- Thursday, September 29, 2022

Hurricane Ian made landfall on the Gulf Coast of Florida on Wednesday as a wicked Category 4 monster with winds of up to 150 miles an hour. Residents had known of Ian’s impending arrival, but now they begin the daunting tasks of first avoiding and surviving the gale and floods, and then recovering from the damage.

For many in the media, however, the hurricane is like Christmas in September, because the governor of Florida is Ron DeSantis, the current office-holding Republican they hate the most. Look for reporters to find ways to target Mr. DeSantis as the storm rages and passes, and as the rebuilding commences.

Some got a head start.

“DeSantis faces leadership test as Hurricane Ian comes bearing down on Florida,” read a CNN headline above a story that was mostly a political analysis of Mr. DeSantis’ position as he faces voters for reelection in November while considering a run for president in 2024.

MSNBC’s Joy Reid actually compared Floridians fleeing the hurricane to migrants illegally entering the country, and made what appeared to be a reference to illegal immigrants being sent from Florida to Martha’s Vineyard.

“It’s a bit ironic now that you might have Floridians having to pour over the borders and go north and get out of the state of Florida in the exact same crisis we have been talking about on a trolling level in that state for a long time,” Ms. Reid said. “Be careful about attacking people who have to move to save their own lives and safety, because you never know … when it’s your people who have to migrate, when it’s your people who have to get on that road.”

Politico thought so much of the Ian vs. DeSantis construction that their main account tweeted a story claiming that, to this point, the governor “still hasn’t faced one of the toughest challenges a Florida leader can encounter: a hurricane.”

Which would be interesting if it were true, but it’s not.

Florida has sustained damage and fatalities from several hurricanes since Mr. DeSantis has been governor, most notably from Hurricane Sally in 2020 and Hurricane Dorian in 2019.

Although Ian will likely be the strongest storm to hit Florida directly during Mr. DeSantis’ time in office, Politico was still forced to amend its story to at least include Sally in the history.

Not to be outdone, the Daily Beast used the advancing hurricane to revive one of the media’s favorite attacks on Mr. DeSantis: That he was — and remains — a villain for choosing freedom over COVID-19 lockdowns and mandates in 2020 and 2021.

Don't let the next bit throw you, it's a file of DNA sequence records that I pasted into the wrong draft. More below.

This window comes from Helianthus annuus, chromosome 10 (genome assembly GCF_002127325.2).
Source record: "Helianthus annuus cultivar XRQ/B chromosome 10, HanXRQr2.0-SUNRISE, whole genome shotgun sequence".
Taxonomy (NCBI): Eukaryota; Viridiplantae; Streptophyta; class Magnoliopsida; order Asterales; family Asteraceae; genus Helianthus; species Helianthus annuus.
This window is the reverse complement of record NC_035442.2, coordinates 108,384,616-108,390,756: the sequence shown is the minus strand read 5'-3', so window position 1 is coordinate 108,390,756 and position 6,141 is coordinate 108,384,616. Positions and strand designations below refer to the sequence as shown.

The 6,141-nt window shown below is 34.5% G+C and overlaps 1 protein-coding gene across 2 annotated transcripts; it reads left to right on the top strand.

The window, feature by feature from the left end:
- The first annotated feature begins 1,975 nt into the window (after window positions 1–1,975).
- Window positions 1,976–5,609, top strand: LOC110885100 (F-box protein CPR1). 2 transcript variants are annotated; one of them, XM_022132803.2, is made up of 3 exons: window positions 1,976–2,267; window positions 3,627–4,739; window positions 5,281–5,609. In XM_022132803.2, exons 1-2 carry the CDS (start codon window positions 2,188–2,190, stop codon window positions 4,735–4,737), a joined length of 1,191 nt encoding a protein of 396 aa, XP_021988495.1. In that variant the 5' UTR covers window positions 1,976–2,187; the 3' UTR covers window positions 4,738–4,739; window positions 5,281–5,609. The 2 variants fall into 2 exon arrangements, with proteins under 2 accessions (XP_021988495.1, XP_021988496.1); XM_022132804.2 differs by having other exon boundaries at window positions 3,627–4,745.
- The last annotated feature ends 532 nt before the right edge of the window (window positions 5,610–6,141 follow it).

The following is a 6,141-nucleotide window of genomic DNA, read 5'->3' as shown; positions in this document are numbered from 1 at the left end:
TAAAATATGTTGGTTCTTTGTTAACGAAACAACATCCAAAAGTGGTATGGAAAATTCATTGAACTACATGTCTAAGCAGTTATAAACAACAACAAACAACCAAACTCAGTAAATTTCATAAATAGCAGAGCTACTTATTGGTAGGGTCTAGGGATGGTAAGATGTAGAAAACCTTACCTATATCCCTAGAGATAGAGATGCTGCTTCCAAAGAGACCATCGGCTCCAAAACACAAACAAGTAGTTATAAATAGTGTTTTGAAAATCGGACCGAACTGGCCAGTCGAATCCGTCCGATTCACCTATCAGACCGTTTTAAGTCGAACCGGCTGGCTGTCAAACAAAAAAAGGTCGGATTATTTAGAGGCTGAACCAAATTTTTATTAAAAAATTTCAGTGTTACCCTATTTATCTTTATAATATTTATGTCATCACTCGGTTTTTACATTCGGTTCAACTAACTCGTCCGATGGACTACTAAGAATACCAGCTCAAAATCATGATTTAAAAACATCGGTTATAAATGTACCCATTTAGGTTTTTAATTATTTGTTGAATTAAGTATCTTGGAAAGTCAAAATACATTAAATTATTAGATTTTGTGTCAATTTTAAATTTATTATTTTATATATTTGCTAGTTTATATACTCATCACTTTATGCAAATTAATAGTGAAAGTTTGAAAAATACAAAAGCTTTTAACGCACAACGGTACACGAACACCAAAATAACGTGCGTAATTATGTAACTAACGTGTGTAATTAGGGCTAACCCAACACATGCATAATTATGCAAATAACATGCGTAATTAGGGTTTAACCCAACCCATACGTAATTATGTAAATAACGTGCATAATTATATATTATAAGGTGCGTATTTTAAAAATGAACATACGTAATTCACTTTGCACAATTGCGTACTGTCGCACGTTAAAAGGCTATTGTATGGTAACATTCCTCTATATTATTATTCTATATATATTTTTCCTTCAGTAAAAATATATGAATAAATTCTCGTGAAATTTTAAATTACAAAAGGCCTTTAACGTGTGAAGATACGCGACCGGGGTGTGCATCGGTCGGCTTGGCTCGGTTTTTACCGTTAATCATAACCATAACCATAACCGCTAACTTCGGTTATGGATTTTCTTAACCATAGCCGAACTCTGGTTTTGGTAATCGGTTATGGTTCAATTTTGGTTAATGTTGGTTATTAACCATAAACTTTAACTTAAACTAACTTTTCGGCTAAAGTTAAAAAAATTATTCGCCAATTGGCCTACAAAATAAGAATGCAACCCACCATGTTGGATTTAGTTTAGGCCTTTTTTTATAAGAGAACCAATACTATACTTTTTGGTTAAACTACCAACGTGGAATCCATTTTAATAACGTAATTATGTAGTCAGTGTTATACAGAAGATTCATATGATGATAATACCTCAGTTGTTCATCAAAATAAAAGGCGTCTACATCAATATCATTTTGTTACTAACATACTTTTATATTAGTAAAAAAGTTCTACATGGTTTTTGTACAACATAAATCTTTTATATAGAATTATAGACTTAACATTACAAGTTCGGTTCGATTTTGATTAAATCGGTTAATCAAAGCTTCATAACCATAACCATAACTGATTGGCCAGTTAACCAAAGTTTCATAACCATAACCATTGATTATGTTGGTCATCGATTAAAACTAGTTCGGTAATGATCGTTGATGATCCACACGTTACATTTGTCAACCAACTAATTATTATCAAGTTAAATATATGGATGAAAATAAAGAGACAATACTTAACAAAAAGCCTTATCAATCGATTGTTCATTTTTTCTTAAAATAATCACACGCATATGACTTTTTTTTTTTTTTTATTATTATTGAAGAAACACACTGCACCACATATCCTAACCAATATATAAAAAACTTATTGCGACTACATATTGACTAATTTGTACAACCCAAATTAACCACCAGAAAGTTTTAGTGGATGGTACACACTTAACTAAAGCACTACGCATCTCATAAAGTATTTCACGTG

Their headline complained, “DeSantis Cares About Deaths From Hurricane Ian. Just Not From COVID.”

And the scholars on ABC’s “The View” weighed in, yukking it up over a clip of Mr. DeSantis praising the quick response of the Biden administration in declaring a pre-landfall disaster.

“Isn’t it socialism when the government helps you?” co-host Joy Behar smugly asked to laughter from the studio audience.

“That’s what they say,” said co-host Sunny Hostin. “Like Social Security and Medicare and Medicaid and things like that?”

“Yeah, and the fire department’s gotta come and the police… I mean, socialism,” Ms. Behar concluded with a smirk and a gesture of mock fear.

Leftists do this a lot, but it’s intellectually lazy to argue that because conservatives oppose actual socialism, it means they oppose any government whatsoever. And it’s astoundingly vapid to suggest that Republicans should oppose police departments as socialist when it’s been Democrats who can’t escape the “defund the police” cries from their own base supporters and many elected officials.

But despite Politico’s initial attempt at erasing other hurricanes that have affected Florida on Mr. DeSantis’ watch, the media has been down this very road before.

Three years ago, as Hurricane Dorian approached, the Daily Commercial newspaper out of Leesburg, Florida, ran a story with the title, “Storm could shape DeSantis’ political future.”

Though Dorian stayed mostly east of the state, there were problems to deal with. If Mr. DeSantis had not fulfilled his duties well then, we’d be hearing about it from the media today.

So, let’s be clear about this: It’s perfectly fair to monitor and report on the performance of elected officials during natural disasters. It’s one of the most important responsibilities public servants have.

What’s not appropriate is using a storm as a political weapon, even before it arrives, with scarcely concealed glee.

Watch the media closely over the coming days as they frame the situation as “The Hurricane vs. Ron DeSantis” and see if you can detect if some of them are secretly rooting for the hurricane.

And if that’s the case, it’s just sad.

• Tim Murtaugh is a Washington Times columnist and the founder and principal of Line Drive Public Affairs, a communications consulting firm where he advises political candidates and corporate clients.

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